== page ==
Tito Boeri, Andrea Ichino, Enrico Moretti, Johanna Posch, 13 April 2019

In many European countries, wages are determined by collective bargaining agreements intended to improve wages and reduce inequality. This column compares the impact of different wage bargaining models in Italy, which has limited geographical wage differences in nominal terms and almost no relationship between local productivity and local nominal wages, and Germany, which has a tighter link between local wages and local productivity. The Italian system is successful at reducing nominal wage inequality, but creates costly geographic imbalances. If Italy were to adopt the German system, aggregate employment and earnings would increase by 11.04% and 7.45%, respectively. 

Julián Messina, Oskar Nordström Skans, Mikael Carlsson, 23 October 2016

While standard microeconomic theory suggests that firms have no power over setting wages when markets are perfectly competitive, this view obviously clashes with the perceptions of the casual observer. This column uses data from Sweden to investigate the extent to which differences in firms’ pay are related to differences in physical productivity. It finds that firms that benefit from positive productivity shocks increase the wages of incumbent workers, and in particular firms among which there is substantial labour mobility. The evolution of productivity among such firms appears to be a crucial determinant of workers’ wages.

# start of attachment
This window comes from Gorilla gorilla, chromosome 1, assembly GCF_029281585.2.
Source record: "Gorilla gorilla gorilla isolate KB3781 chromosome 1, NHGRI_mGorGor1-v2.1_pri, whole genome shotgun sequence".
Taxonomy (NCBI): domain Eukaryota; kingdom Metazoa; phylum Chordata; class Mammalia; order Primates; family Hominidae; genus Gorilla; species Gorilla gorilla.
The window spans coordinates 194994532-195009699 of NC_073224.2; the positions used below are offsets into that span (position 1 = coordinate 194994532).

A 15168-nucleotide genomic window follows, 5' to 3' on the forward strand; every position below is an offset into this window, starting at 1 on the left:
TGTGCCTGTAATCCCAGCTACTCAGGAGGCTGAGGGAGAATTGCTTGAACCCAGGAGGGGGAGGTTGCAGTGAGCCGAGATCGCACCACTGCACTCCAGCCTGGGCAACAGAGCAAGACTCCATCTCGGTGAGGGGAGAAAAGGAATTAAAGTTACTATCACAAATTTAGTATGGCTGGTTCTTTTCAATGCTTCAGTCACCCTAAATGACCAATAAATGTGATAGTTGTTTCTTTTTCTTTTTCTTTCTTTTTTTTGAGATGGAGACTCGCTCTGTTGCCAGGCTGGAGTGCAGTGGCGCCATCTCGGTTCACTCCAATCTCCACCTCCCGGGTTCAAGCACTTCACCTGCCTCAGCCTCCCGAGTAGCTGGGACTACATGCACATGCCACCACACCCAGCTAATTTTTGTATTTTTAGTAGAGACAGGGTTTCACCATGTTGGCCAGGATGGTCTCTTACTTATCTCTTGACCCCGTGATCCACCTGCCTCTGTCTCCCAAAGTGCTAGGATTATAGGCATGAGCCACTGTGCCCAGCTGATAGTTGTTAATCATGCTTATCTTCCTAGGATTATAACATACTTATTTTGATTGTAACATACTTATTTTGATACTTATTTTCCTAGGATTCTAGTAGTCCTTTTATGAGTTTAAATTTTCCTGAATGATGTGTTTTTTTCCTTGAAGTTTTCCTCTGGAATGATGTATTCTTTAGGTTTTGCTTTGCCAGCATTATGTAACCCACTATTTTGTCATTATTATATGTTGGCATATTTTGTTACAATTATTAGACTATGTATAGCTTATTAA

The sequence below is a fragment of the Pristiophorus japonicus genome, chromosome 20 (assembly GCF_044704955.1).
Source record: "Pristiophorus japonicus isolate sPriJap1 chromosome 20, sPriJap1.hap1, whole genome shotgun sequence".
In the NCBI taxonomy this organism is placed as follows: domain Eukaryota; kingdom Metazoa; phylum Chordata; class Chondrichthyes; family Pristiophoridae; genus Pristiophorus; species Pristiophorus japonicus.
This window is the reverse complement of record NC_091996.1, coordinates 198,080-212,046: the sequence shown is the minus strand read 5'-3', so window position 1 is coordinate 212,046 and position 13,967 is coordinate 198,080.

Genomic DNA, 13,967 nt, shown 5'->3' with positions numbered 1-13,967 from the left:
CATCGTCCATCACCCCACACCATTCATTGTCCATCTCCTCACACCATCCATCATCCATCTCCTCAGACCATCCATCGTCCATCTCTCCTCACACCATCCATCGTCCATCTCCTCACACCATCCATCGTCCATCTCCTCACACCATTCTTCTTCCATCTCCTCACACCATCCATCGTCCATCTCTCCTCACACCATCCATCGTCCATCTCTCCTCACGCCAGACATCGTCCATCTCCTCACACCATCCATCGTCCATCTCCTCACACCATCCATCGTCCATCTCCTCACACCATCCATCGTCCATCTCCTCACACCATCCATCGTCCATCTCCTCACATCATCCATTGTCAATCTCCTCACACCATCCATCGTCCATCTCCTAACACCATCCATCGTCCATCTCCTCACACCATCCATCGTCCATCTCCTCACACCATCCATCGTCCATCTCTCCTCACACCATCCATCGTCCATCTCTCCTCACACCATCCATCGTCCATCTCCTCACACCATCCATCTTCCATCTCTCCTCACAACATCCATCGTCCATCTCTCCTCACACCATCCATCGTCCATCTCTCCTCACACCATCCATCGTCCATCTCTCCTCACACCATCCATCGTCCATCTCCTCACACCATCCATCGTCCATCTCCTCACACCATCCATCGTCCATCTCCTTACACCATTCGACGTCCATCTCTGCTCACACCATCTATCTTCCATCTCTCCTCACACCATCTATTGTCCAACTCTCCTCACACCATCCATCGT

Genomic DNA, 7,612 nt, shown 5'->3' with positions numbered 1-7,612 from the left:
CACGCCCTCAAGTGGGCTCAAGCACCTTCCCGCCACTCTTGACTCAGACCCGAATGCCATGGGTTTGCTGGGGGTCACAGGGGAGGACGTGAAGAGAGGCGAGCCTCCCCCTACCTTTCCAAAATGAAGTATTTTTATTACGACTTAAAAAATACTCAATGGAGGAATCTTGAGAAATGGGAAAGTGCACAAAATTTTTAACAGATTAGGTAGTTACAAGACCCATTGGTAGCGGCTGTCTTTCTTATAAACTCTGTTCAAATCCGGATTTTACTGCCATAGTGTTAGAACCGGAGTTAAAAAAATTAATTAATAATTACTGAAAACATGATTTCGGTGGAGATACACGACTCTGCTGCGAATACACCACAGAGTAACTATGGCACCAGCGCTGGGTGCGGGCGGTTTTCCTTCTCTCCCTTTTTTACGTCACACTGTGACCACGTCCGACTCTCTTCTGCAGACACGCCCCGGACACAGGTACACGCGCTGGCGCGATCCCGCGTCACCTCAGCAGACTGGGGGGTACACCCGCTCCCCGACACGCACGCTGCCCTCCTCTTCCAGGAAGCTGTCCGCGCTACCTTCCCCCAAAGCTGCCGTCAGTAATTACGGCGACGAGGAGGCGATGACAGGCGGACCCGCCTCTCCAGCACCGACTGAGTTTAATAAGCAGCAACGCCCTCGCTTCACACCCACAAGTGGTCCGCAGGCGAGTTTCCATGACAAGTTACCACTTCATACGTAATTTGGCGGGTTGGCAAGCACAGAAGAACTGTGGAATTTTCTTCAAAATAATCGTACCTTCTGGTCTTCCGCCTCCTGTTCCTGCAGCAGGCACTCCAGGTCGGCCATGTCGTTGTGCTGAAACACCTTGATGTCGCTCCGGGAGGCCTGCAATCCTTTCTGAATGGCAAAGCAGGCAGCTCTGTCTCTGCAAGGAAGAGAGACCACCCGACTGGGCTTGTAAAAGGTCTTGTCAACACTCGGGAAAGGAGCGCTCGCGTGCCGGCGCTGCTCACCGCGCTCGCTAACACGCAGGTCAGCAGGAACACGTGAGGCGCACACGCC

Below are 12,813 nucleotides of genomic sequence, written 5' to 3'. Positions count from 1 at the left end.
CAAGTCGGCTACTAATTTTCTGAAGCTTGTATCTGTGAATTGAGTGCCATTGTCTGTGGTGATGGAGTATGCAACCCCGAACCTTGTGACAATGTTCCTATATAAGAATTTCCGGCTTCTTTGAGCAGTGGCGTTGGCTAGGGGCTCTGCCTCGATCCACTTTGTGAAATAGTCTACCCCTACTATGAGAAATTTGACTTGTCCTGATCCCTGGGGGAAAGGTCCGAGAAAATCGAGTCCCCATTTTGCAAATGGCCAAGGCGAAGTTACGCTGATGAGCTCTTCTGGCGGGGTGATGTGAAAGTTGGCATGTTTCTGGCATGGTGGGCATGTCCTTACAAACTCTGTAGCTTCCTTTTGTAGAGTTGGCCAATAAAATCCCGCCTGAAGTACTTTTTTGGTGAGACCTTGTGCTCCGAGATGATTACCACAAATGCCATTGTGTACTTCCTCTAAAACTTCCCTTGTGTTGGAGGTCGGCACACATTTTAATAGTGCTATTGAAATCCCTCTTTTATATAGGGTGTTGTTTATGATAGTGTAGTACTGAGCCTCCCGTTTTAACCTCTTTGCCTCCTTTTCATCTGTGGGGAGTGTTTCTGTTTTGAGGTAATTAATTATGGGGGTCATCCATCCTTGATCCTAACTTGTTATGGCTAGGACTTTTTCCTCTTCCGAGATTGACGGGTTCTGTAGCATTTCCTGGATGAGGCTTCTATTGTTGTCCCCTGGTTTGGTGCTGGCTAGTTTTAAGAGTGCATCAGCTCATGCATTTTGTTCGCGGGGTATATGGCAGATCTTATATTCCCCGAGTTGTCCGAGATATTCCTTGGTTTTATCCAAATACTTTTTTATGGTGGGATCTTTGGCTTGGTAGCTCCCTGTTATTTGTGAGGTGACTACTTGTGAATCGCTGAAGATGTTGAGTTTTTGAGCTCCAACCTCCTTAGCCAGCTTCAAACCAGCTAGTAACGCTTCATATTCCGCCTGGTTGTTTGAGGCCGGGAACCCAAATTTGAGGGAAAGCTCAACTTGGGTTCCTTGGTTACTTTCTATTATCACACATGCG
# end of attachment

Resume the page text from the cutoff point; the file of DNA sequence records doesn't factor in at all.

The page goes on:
Suresh Naidu, Noam Yuchtman, 23 August 2016

Today’s labour market in the US has much in common with that of the late 19th and early 20th centuries. Then, as now, there were few government protections for workers, fears over cheap immigrant labour, rapid technological change, and increasing market concentration. This column explores the lessons that can be drawn from the earlier ‘Gilded Age’. The findings suggests that even as markets play a greater role in allocating labour, legal and political institutions will continue to shape bargaining power between firms and workers.

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